Nathaniel Gleicher, head of cybersecurity policy at Facebook, said that while the accounts have not primarily targeted the United States, there are concerns that accounts like this could be used in Russian influence operations. in the run-up to the US presidential election in November.
According to US prosecutors, in 2016, Russian military intelligence used fake online characters and set up a website and Facebook account for “DC Leaks,” a page that spread and disseminated hacked emails related to the campaign. ‘Hillary Clinton. Russia was responsible for the hack, US prosecutors said.
Gleicher said Facebook had not seen specific evidence of a so-called ‘hack and leak’ operation, but said: “We believe, and I think a number of experts realistically believe, this is one of the threats we should be prepared for. ”
Facebook said the accounts it had closed focused primarily on “the Far East, Russia’s neighboring countries and Syria.”
Facebook said it had evidence the group posed as journalists to contact news agencies – something, Gleicher said, that American journalists should keep in mind in the final weeks of the election campaign.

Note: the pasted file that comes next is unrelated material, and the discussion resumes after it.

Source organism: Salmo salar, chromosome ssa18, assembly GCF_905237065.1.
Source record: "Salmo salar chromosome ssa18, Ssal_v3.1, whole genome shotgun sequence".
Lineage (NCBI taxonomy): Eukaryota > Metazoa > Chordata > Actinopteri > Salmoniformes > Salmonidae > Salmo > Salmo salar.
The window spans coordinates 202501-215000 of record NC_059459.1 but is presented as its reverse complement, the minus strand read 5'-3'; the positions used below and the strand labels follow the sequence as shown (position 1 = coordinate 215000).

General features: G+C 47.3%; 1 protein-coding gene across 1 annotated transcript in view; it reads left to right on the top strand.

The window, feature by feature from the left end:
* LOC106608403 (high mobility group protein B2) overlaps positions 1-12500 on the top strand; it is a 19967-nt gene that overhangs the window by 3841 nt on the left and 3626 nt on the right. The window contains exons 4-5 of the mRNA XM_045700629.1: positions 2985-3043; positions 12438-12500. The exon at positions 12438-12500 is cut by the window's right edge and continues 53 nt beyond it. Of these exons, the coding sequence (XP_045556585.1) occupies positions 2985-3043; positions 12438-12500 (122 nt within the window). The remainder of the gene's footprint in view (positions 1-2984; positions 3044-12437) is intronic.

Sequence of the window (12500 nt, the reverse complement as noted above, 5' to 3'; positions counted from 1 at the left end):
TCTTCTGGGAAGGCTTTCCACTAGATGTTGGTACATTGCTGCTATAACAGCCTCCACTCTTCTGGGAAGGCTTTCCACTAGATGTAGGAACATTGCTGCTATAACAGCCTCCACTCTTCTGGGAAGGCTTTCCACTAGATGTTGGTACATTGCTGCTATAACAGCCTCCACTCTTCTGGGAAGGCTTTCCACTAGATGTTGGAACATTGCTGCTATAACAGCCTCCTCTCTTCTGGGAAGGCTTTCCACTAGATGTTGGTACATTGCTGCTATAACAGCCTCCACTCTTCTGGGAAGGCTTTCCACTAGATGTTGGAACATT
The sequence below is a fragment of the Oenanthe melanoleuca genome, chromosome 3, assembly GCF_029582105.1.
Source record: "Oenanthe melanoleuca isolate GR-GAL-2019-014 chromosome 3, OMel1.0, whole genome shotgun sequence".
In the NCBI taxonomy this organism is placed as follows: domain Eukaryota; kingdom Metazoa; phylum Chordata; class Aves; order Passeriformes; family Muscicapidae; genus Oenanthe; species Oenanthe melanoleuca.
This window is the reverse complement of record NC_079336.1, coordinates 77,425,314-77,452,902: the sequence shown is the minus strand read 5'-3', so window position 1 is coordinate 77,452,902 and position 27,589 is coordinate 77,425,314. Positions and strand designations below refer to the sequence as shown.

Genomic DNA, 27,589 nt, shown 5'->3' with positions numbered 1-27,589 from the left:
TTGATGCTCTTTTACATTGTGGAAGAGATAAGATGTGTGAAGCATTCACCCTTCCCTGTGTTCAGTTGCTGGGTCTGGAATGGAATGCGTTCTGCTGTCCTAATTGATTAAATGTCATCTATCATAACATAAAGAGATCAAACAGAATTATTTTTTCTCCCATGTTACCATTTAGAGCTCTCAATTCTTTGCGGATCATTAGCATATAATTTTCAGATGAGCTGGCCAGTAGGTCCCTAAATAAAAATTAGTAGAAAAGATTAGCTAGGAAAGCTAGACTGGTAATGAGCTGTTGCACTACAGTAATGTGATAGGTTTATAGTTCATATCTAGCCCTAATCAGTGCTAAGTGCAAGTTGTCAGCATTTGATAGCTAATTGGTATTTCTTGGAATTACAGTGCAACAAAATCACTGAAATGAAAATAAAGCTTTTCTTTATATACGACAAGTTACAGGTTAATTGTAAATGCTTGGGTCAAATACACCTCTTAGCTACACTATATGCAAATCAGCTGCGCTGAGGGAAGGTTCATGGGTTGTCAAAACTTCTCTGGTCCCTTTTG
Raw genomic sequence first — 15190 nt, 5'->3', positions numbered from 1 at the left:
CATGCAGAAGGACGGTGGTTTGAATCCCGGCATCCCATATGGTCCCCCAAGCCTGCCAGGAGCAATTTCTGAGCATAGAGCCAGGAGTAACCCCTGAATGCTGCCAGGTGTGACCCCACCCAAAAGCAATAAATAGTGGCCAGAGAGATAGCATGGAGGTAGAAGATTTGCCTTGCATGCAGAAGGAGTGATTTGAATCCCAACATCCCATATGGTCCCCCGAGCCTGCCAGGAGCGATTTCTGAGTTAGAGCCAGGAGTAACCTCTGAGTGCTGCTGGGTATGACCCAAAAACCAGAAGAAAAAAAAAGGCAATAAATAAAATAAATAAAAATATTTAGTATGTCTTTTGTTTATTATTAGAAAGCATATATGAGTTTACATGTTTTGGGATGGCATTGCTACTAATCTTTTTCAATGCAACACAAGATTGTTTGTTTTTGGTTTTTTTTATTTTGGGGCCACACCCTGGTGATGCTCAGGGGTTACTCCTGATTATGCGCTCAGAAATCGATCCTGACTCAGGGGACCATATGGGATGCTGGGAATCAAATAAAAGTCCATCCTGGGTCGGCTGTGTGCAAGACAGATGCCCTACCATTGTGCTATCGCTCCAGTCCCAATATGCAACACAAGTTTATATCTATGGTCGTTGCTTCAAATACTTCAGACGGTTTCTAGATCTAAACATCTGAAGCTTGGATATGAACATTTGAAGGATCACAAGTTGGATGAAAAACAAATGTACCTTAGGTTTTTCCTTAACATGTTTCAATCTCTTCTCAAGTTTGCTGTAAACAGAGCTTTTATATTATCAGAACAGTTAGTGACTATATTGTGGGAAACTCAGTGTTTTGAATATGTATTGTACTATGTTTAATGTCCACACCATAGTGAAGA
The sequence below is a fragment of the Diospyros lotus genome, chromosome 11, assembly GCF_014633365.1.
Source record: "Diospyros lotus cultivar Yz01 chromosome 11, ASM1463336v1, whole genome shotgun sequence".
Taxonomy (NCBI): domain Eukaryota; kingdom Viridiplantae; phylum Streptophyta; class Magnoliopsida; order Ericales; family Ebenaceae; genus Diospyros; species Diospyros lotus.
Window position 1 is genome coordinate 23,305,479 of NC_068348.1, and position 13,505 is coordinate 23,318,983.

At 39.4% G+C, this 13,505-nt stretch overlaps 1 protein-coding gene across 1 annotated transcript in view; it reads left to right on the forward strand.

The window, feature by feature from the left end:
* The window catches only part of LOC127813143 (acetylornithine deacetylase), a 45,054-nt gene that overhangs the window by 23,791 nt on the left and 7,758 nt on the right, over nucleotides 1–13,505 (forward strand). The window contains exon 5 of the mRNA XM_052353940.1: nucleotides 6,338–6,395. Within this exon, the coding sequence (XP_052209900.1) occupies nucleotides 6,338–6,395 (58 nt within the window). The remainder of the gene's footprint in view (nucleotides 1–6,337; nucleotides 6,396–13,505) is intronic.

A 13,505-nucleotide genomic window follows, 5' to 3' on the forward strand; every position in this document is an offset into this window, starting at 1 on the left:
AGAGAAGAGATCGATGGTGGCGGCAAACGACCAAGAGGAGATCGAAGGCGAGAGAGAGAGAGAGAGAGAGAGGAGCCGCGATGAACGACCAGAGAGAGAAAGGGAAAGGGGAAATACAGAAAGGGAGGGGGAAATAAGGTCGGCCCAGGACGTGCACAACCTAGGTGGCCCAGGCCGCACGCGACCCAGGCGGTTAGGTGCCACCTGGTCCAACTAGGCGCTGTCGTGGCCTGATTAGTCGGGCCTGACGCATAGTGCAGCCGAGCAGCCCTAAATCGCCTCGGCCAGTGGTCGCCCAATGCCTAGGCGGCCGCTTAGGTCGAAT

Facebook also said it closed accounts linked to people who had been associated with the Internet Research Agency (IRA), the infamous Russian troll group that used social media in an attempt to meddle in the 2016 election.
Facebook has identified a website, linked to the pages it closed, which describes itself as an “independent center for analysis” but which is linked to the trolling operation.
Facebook identified this after advice from the FBI, the company said.
Earlier this month, following further advice from the FBI, Facebook shut down the accounts of a website masquerading as an independent left-wing media outlet. Facebook said this site is also linked to the IRA. The website recruited unwitting American writers to contribute.
Russia has repeatedly denied using social media to interfere in the 2016 election.